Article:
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Richard Cook Royal Institute of Technology, Stockholm Dr. Richard Cook is the Professor of Healthcare Systems Safety and Chairman of the Department of Patien...
Novelties are a familiar part of daily life. They are also fundamental to the evolution of biological systems, human society, and technology. By opening new possibilities, one novelty can pave the way for others in a process that Kauffman has called “expanding the adjacent possible”. The dynamics of correlated novelties, however, have yet to be quantified empirically or modeled mathematically. Here we propose a simple mathematical model that mimics the process of exploring a physical, biological, or conceptual space that enlarges whenever a novelty occurs. The model, a generalization of Polya's urn, predicts statistical laws for the rate at which novelties happen (Heaps' law) and for the probability distribution on the space explored (Zipf's law), as well as signatures of the process by which one novelty sets the stage for another. We test these predictions on four data sets of human activity: the edit events of Wikipedia pages, the emergence of tags in annotation systems, the sequence of words in texts, and listening to new songs in online music catalogues. By quantifying the dynamics of correlated novelties, our results provide a starting point for a deeper understanding of the adjacent possible and its role in biological, cultural, and technological evolution.
It has been nearly 25 years since the publication of Infectious Disease of Humans, the “vade mecum” of mathematical modeling of infectious disease; the proliferation of epidemiological careers that it initiated is now in its fourth generation. Epidemiological models have proved very powerful in shaping health policy discussions. The complex interactions that lead to pathogen (and pest) outbreaks make it necessary to use models to provide quantitative insights into the counterintuitive outcomes that are the rule of most nonlinear systems. Thus, epidemic models are most interesting when they suggest unexpected outcomes; they are most powerful when they describe the conditions that delineate the worstcase unexpected scenario, and provide a framework in which to compare alternative control strategies. But what are the limits of mathematical models and what kinds provide insight into emerging disease? Mathematical models for emerging disease Andy Dobson Science 12 December 2014: Vol. 346 no. 6215 pp. 12941295 http://dx.doi.org/10.1126/science.aaa3441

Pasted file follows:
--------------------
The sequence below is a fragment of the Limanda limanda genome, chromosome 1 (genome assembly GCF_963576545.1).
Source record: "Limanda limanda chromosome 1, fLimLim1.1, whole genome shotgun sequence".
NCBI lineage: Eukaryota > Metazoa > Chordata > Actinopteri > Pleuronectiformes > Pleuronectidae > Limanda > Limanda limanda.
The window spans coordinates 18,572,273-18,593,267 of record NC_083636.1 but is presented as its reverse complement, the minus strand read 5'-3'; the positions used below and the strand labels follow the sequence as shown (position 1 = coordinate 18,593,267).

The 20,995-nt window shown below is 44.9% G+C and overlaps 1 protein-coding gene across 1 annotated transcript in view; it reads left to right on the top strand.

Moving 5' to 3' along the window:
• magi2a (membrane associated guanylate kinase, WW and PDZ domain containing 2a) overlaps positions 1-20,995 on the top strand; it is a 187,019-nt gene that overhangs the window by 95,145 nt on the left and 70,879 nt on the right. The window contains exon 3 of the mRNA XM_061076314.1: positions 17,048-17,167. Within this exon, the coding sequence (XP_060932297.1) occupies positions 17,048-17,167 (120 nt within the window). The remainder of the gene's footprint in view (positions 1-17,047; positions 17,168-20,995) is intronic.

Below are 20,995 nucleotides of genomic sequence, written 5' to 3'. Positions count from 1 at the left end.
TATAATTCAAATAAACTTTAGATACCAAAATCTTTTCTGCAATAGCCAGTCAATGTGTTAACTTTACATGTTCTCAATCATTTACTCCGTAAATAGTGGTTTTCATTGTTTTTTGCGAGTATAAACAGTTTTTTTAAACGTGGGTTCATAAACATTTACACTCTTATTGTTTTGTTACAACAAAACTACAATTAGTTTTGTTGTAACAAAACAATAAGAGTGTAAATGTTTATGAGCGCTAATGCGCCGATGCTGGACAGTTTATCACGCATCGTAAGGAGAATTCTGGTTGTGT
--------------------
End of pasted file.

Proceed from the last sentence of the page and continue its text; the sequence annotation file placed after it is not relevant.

Via Complexity Digest
We consider biological individuality in terms of information theoretic and graphical principles. Our purpose is to extract through an algorithmic decomposition systemenvironment boundaries supporting individuality. We infer or detect evolved individuals rather than assume that they exist. Given a set of consistent measurements over time, we discover a coarsegrained or quantized description on a system, inducing partitions (which can be nested). Legitimate individual partitions will propagate information from the past into the future, whereas spurious aggregations will not. Individuals are therefore defined in terms of ongoing, bounded information processing units rather than lists of static features or conventional replicationbased definitions which tend to fail in the case of cultural change. One virtue of this approach is that it could expand the scope of what we consider adaptive or biological phenomena, particularly in the microscopic and macroscopic regimes of molecular and social phenomena. The Information Theory of Individuality David Krakauer, Nils Bertschinger, Eckehard Olbrich, Nihat Ay, Jessica C. Flack http://arxiv.org/abs/1412.2447
Via Complexity Digest
This is the first in a series of interviews highlighting the work of experts in the field of complex systems science. Dr. Ben Althouse, an Omidyar Fellow at the Santa Fe Institute, is a mathematical epidemiologist focusing on the dynamics of infectious disease transmission. Ben holds both an ScM in Biostatistics and a PhD in Epidemiology from the Johns Hopkins Bloomberg School of Public Health where he focused on understanding Dengue fever and other sylvatic mosquitoborne viruses (arboviruses) in Senegal using mechanistic modeling and the SIR model. Dr. Althouse also attended the Santa Fe Institute’s Complex Systems Summer School during his graduate studies.